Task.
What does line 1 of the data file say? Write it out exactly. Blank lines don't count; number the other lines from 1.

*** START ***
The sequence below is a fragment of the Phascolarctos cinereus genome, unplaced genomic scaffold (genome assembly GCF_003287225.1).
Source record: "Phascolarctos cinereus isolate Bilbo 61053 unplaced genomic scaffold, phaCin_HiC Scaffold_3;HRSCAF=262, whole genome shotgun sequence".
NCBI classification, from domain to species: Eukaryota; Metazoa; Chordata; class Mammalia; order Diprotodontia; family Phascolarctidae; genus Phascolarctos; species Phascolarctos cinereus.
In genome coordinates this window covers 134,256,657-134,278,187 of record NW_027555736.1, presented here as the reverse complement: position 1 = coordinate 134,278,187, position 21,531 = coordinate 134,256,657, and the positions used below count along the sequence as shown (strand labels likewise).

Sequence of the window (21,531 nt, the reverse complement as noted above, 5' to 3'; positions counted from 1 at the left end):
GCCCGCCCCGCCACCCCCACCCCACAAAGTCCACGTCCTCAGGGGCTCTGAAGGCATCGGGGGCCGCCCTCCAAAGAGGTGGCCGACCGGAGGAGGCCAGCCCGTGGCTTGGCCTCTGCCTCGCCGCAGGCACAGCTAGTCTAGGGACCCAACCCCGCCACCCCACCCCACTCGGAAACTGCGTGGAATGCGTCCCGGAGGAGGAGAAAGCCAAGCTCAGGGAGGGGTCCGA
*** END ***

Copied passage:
The sequence below is a fragment of the Phascolarctos cinereus genome, unplaced genomic scaffold (genome assembly GCF_003287225.1).